The Phillips 66 rail spur extension project, if approved, would add 1.3 miles of track to an existing rail spur for transporting a flammable and toxic mixture of crude oil, called bitumen, and a diluent from Alberta, Canada, to the Santa Maria Refinery on the Nipomo Mesa. The mixture is extremely explosive: A train transporting this mixture is often referred to as “bomb train.” In the case of a derailment, the rapid sequence of events is derailment, spill, explosion, fire (which burns for days).
Any area within 1 mile of tracks is considered to be in the “blast zone.” Those who live or work in the blast zone have the highest risk of exposure. To get an idea, within a small area of San Luis Obispo, Cal Poly, Sierra Vista Hospital, and French Hospital are within the blast zone.
The rail spur plan calls for five trains per week. Each train would be 1 mile long, carrying 2 million gallons of crude oil mixture in 80 tanker cars. The crude oil would be hauled through the county from San Miguel to Nipomo and 10 cities in-between: Paso Robles, Templeton, Atascadero, Santa Margarita, San Luis Obispo, Pismo Beach, Shell Beach, Arroyo Grande, Grover Beach, and Oceano. Annually, 265 trains would go through densely populated areas endangering lives and property of the residents.
Philips 66 and its proponents have made several disingenuous arguments, which are a mixture of misinformation and blatant lies:
• The company says the Nipomo refinery has been operating below full capacity due to the rising cost of crude. In reality, the cost of crude has fallen considerably and continues to fall. Currently, crude oil prices are the lowest since 2009.
• Phillips says there are dwindling sources of crude that can be transported by pipeline. Actually, it is not the dwindling sources of crude but rather the industry’s failure to maintain and upgrade pipelines. A recent example of deterioration of pipelines is the 101,000 gallons Refugio State Beach oil spill from a corroded pipeline. California could supply needed crude if the pipelines were maintained.
• Proponents say without Canadian crude, Phillips may have to shut down the plant. According to a corporate spokesman, the question of shutting down the plant has never come up. Tactics like threatening to close the plant unless the project is approved is blackmail—pure and simple.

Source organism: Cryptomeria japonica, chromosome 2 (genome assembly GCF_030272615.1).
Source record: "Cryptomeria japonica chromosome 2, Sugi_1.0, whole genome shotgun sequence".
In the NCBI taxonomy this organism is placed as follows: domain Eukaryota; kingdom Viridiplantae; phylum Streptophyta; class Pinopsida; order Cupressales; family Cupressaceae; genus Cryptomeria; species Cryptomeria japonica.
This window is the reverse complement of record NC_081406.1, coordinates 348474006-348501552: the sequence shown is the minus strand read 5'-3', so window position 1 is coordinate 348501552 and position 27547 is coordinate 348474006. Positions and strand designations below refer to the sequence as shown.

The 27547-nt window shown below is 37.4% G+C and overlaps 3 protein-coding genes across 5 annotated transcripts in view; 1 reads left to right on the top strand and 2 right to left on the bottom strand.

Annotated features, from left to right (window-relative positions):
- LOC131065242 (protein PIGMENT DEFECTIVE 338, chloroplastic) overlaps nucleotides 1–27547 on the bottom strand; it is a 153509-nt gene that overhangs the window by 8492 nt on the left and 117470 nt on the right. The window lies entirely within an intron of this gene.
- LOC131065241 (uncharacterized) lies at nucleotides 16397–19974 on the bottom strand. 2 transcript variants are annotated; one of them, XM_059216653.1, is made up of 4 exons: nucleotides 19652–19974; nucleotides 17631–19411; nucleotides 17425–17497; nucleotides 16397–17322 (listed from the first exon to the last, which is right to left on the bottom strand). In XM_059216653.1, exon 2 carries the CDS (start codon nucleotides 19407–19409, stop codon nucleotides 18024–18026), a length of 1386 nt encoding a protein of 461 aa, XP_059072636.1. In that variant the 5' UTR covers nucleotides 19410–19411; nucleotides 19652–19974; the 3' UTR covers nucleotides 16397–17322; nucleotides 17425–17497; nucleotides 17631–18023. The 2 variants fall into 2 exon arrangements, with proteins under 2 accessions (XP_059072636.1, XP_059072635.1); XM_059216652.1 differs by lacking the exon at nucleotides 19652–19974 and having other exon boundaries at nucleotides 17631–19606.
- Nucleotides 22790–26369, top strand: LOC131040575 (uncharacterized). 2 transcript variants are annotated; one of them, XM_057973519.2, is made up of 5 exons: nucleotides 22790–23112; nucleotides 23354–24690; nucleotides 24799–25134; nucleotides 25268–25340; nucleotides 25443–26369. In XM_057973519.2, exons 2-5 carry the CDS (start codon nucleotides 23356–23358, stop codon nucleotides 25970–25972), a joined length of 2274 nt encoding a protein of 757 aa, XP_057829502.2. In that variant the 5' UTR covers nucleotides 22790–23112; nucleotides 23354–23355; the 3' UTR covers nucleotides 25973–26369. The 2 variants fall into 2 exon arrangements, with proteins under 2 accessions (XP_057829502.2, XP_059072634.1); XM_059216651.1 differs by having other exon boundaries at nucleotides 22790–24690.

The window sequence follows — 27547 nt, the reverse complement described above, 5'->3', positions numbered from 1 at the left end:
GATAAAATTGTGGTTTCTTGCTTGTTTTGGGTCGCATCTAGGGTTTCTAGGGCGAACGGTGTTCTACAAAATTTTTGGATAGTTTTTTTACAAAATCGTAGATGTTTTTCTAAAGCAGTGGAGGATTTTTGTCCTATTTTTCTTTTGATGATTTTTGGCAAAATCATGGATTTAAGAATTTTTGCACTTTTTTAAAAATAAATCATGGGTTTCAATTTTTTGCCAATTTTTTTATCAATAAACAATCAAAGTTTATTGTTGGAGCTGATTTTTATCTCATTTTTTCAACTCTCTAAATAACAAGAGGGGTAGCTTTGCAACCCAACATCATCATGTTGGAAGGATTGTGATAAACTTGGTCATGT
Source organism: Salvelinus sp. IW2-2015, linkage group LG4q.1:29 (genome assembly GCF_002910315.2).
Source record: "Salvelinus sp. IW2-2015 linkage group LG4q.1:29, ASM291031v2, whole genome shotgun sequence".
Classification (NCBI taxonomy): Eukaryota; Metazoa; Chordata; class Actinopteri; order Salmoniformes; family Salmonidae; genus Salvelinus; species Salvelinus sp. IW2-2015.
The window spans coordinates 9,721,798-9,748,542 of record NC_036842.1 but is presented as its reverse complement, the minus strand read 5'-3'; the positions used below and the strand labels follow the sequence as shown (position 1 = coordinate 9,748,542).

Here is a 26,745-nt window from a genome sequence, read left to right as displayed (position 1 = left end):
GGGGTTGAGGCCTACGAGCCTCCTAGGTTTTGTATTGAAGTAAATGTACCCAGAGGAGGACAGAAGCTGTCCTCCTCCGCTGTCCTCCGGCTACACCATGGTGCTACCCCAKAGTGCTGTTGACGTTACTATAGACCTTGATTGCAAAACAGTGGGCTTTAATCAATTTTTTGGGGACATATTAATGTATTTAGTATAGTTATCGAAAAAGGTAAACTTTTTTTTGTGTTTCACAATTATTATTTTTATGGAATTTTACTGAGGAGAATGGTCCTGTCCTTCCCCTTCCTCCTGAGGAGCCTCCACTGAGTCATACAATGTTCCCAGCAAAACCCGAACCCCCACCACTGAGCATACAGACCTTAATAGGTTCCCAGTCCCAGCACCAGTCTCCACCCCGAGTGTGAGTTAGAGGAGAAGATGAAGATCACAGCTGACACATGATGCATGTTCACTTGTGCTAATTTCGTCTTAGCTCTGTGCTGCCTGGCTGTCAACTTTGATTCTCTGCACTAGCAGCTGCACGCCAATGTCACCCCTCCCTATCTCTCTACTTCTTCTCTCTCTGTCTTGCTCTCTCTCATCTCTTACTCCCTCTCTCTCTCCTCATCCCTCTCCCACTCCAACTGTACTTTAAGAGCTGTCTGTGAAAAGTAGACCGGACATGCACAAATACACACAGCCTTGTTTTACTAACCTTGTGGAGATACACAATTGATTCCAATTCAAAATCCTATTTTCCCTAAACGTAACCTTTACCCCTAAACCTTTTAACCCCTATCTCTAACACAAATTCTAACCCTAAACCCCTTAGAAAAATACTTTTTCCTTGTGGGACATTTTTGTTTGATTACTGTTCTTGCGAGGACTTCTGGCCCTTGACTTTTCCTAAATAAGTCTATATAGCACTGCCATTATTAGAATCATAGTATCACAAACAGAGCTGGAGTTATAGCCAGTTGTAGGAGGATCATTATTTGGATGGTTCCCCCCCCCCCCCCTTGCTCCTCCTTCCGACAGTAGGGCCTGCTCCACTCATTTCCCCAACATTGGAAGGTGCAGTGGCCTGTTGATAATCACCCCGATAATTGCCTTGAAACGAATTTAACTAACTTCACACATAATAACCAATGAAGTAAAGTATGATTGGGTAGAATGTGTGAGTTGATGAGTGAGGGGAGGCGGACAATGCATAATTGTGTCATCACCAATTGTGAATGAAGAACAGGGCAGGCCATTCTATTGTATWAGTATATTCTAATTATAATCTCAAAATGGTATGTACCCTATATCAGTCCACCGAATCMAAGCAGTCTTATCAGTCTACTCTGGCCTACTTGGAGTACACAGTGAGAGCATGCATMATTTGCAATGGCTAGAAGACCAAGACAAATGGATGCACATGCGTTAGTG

• Phillips says the United States cannot depend on foreign oil. According to reliable sources, as of today Canada is still a sovereign country; any oil imported from Canada would be considered foreign oil.
• Because Phillips 66 is not transporting the oil, the company says any concerns about transportation-related risks should be directed toward the transportation industry and not Phillips 66. It is incredible that someone would make such an irrational statement. The trains transporting the crude from Canada to the Nipomo plant are doing so because Phillips 66 ordered them.
• The project is on Phillips 66 property, and the company argues that no one has the right to tell Phillips 66 what it can or cannot do on its property. That’s true. However, to reach the Phillip 66 property the trains carrying combustible crude oil would be moving through densely populated areas, endangering lives and property of those living in the communities.
• Without expansion of a rail spur, the company claims there would be a loss of jobs. How can there be loss of jobs if the plant keeps on operating at its current level? On the contrary, “Whenever we import something that is plentiful locally, we inevitably export jobs—in this case Central Coast oil field jobs,” states Linda Reynolds, the founder of the Mesa Refinery Watch Group.